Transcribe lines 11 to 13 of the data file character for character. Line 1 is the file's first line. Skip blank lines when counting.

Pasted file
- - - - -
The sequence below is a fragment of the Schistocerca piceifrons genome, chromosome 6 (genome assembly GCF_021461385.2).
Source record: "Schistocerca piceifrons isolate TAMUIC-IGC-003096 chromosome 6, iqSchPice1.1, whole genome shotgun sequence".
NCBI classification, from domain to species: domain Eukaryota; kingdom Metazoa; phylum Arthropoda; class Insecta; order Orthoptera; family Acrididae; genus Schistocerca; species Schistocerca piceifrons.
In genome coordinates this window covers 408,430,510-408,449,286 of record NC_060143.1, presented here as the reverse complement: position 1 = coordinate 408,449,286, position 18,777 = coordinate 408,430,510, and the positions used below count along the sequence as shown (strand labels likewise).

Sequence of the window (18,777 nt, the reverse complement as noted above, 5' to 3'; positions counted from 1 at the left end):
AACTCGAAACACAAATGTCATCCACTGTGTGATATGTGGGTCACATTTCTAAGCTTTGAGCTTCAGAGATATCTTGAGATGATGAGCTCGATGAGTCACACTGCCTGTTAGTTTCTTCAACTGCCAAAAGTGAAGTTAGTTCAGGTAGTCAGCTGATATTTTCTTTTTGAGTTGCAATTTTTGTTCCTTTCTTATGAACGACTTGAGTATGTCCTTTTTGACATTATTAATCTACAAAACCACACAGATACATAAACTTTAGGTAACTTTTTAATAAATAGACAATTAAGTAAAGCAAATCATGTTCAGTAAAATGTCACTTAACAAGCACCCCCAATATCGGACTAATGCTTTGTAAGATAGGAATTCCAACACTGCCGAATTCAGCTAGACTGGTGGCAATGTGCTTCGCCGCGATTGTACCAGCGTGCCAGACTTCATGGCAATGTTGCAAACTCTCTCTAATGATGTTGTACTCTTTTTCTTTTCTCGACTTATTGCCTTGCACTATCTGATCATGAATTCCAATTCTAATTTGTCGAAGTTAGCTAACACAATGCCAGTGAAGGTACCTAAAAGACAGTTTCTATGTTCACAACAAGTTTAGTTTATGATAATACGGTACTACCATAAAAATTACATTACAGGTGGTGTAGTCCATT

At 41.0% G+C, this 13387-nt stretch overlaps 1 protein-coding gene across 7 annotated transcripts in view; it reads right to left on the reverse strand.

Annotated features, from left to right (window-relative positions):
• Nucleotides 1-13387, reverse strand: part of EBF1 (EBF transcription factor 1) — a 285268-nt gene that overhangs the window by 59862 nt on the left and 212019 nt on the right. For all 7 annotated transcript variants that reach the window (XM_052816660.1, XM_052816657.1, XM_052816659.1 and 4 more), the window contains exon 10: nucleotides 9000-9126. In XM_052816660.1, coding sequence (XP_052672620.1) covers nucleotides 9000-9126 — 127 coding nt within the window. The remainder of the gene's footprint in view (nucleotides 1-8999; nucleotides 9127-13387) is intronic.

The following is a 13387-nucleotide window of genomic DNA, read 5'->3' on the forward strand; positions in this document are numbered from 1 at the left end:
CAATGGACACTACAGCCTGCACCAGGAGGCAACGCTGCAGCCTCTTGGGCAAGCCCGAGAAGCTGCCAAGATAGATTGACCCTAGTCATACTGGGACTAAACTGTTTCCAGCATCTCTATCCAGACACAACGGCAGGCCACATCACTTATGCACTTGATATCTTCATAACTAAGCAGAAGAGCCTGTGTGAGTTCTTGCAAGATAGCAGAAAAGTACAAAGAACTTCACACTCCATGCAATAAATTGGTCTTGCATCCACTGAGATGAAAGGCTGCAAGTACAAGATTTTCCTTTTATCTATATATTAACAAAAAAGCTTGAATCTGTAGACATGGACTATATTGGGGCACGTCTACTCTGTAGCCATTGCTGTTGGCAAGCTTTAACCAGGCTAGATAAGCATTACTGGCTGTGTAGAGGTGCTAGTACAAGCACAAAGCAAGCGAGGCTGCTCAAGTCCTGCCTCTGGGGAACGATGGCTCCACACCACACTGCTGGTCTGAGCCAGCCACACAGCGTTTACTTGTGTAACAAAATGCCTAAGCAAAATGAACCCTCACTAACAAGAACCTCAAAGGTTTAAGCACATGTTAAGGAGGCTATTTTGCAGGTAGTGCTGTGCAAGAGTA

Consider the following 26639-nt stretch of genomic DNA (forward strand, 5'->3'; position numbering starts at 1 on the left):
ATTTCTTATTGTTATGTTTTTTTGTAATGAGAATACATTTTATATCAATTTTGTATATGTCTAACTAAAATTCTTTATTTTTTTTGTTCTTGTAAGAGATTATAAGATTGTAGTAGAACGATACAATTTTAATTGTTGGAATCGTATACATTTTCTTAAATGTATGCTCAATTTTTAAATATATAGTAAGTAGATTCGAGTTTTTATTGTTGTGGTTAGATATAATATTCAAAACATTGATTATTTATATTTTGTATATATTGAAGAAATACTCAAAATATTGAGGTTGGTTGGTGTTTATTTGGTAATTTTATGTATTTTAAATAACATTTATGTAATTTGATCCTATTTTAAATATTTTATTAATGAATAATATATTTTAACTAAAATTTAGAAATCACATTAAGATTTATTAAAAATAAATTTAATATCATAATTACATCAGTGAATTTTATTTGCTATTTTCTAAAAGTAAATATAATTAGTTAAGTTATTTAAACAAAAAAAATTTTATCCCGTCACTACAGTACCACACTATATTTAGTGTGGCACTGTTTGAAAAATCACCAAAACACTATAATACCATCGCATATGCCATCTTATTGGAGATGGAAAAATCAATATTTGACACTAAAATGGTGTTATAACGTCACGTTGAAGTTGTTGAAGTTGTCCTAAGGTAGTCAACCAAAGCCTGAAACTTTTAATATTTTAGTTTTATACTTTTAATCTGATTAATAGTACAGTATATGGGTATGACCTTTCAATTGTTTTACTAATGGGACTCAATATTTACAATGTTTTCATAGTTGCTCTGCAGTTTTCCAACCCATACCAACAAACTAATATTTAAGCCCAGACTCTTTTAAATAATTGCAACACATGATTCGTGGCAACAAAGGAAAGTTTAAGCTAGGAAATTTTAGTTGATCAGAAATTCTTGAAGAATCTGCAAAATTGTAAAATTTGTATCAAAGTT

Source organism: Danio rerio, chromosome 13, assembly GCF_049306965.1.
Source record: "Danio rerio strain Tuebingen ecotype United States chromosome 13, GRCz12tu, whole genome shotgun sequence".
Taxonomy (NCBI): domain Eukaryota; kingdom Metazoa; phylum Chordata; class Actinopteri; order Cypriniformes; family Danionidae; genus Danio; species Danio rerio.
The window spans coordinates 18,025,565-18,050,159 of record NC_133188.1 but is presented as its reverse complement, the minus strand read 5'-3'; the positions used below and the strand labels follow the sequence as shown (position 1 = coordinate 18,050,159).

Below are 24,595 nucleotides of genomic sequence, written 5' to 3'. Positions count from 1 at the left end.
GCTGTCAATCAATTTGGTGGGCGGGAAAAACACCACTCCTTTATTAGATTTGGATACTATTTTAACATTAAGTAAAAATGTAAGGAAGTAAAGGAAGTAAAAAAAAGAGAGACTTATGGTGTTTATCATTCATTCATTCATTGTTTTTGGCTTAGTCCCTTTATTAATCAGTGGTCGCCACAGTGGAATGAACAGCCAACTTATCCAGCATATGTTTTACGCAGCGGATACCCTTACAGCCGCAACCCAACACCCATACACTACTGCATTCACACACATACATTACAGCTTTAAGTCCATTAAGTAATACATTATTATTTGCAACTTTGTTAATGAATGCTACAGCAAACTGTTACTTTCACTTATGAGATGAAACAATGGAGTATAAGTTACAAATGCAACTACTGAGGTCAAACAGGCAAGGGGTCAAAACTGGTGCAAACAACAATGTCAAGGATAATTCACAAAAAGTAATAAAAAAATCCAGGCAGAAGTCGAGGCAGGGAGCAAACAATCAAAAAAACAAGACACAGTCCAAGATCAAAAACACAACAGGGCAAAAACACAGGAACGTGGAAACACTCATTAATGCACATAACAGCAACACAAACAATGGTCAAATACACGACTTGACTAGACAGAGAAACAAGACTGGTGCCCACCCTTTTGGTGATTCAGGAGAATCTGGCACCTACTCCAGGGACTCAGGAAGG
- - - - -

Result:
CAATGGACACTACAGCCTGCACCAGGAGGCAACGCTGCAGCCTCTTGGGCAAGCCCGAGAAGCTGCCAAGATAGATTGACCCTAGTCATACTGGGACTAAACTGTTTCCAGCATCTCTATCCAGACACAACGGCAGGCCACATCACTTATGCACTTGATATCTTCATAACTAAGCAGAAGAGCCTGTGTGAGTTCTTGCAAGATAGCAGAAAAGTACAAAGAACTTCACACTCCATGCAATAAATTGGTCTTGCATCCACTGAGATGAAAGGCTGCAAGTACAAGATTTTCCTTTTATCTATATATTAACAAAAAAGCTTGAATCTGTAGACATGGACTATATTGGGGCACGTCTACTCTGTAGCCATTGCTGTTGGCAAGCTTTAACCAGGCTAGATAAGCATTACTGGCTGTGTAGAGGTGCTAGTACAAGCACAAAGCAAGCGAGGCTGCTCAAGTCCTGCCTCTGGGGAACGATGGCTCCACACCACACTGCTGGTCTGAGCCAGCCACACAGCGTTTACTTGTGTAACAAAATGCCTAAGCAAAATGAACCCTCACTAACAAGAACCTCAAAGGTTTAAGCACATGTTAAGGAGGCTATTTTGCAGGTAGTGCTGTGCAAGAGTA

Consider the following 26639-nt stretch of genomic DNA (forward strand, 5'->3'; position numbering starts at 1 on the left):
ATTTCTTATTGTTATGTTTTTTTGTAATGAGAATACATTTTATATCAATTTTGTATATGTCTAACTAAAATTCTTTATTTTTTTTGTTCTTGTAAGAGATTATAAGATTGTAGTAGAACGATACAATTTTAATTGTTGGAATCGTATACATTTTCTTAAATGTATGCTCAATTTTTAAATATATAGTAAGTAGATTCGAGTTTTTATTGTTGTGGTTAGATATAATATTCAAAACATTGATTATTTATATTTTGTATATATTGAAGAAATACTCAAAATATTGAGGTTGGTTGGTGTTTATTTGGTAATTTTATGTATTTTAAATAACATTTATGTAATTTGATCCTATTTTAAATATTTTATTAATGAATAATATATTTTAACTAAAATTTAGAAATCACATTAAGATTTATTAAAAATAAATTTAATATCATAATTACATCAGTGAATTTTATTTGCTATTTTCTAAAAGTAAATATAATTAGTTAAGTTATTTAAACAAAAAAAATTTTATCCCGTCACTACAGTACCACACTATATTTAGTGTGGCACTGTTTGAAAAATCACCAAAACACTATAATACCATCGCATATGCCATCTTATTGGAGATGGAAAAATCAATATTTGACACTAAAATGGTGTTATAACGTCACGTTGAAGTTGTTGAAGTTGTCCTAAGGTAGTCAACCAAAGCCTGAAACTTTTAATATTTTAGTTTTATACTTTTAATCTGATTAATAGTACAGTATATGGGTATGACCTTTCAATTGTTTTACTAATGGGACTCAATATTTACAATGTTTTCATAGTTGCTCTGCAGTTTTCCAACCCATACCAACAAACTAATATTTAAGCCCAGACTCTTTTAAATAATTGCAACACATGATTCGTGGCAACAAAGGAAAGTTTAAGCTAGGAAATTTTAGTTGATCAGAAATTCTTGAAGAATCTGCAAAATTGTAAAATTTGTATCAAAGTT